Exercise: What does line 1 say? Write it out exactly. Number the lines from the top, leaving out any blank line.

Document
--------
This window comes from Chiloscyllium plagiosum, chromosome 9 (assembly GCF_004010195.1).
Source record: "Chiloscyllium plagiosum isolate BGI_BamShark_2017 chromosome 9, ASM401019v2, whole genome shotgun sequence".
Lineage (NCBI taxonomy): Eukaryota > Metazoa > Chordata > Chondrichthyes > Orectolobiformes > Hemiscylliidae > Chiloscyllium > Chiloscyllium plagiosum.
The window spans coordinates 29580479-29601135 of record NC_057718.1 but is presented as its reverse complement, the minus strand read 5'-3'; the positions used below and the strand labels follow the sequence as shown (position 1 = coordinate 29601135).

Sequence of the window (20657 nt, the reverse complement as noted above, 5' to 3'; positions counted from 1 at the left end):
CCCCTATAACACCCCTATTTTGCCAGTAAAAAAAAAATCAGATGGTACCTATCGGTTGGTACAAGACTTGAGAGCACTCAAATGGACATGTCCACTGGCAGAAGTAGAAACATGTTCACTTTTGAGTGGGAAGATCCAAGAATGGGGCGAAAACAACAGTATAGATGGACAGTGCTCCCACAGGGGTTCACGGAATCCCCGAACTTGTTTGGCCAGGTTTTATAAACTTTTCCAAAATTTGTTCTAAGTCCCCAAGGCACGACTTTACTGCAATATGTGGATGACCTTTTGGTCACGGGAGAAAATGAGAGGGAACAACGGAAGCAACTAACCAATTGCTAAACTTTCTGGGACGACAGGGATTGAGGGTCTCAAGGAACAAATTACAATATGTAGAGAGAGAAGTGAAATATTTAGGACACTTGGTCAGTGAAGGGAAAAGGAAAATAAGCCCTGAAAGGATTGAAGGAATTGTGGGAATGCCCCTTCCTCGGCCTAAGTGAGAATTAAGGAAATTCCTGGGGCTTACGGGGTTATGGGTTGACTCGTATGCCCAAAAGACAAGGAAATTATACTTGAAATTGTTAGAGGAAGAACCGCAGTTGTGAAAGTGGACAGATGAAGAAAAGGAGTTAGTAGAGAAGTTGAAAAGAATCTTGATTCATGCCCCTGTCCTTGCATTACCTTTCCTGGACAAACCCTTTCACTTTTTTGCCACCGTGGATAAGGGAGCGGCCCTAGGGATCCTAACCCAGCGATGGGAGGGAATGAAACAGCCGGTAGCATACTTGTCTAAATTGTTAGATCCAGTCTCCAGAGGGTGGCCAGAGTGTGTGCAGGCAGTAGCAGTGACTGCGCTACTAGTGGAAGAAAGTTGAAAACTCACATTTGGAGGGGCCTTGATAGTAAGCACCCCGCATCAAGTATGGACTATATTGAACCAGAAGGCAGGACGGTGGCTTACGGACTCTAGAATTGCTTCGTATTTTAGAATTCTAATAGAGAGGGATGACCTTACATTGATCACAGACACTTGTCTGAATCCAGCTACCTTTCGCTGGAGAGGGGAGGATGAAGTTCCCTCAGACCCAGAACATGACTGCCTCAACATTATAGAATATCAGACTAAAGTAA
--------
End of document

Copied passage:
This window comes from Chiloscyllium plagiosum, chromosome 9 (assembly GCF_004010195.1).